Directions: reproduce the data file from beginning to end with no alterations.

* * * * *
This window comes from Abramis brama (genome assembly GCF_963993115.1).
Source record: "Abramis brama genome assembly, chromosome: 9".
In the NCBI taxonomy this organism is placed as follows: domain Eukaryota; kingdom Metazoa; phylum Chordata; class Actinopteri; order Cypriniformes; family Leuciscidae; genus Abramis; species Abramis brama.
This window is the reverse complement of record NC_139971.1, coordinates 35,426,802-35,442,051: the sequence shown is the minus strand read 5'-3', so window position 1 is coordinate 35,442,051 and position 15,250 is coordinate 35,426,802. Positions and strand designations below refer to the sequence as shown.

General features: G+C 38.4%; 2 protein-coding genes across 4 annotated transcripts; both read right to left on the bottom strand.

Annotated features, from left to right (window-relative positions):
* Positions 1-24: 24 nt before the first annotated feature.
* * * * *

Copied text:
This window comes from Abramis brama (genome assembly GCF_963993115.1).
Source record: "Abramis brama genome assembly, chromosome: 9".
In the NCBI taxonomy this organism is placed as follows: domain Eukaryota; kingdom Metazoa; phylum Chordata; class Actinopteri; order Cypriniformes; family Leuciscidae; genus Abramis; species Abramis brama.
This window is the reverse complement of record NC_139971.1, coordinates 35,426,802-35,442,051: the sequence shown is the minus strand read 5'-3', so window position 1 is coordinate 35,442,051 and position 15,250 is coordinate 35,426,802. Positions and strand designations below refer to the sequence as shown.

General features: G+C 38.4%; 2 protein-coding genes across 4 annotated transcripts; both read right to left on the bottom strand.

Annotated features, from left to right (window-relative positions):
* Positions 1-24: 24 nt before the first annotated feature.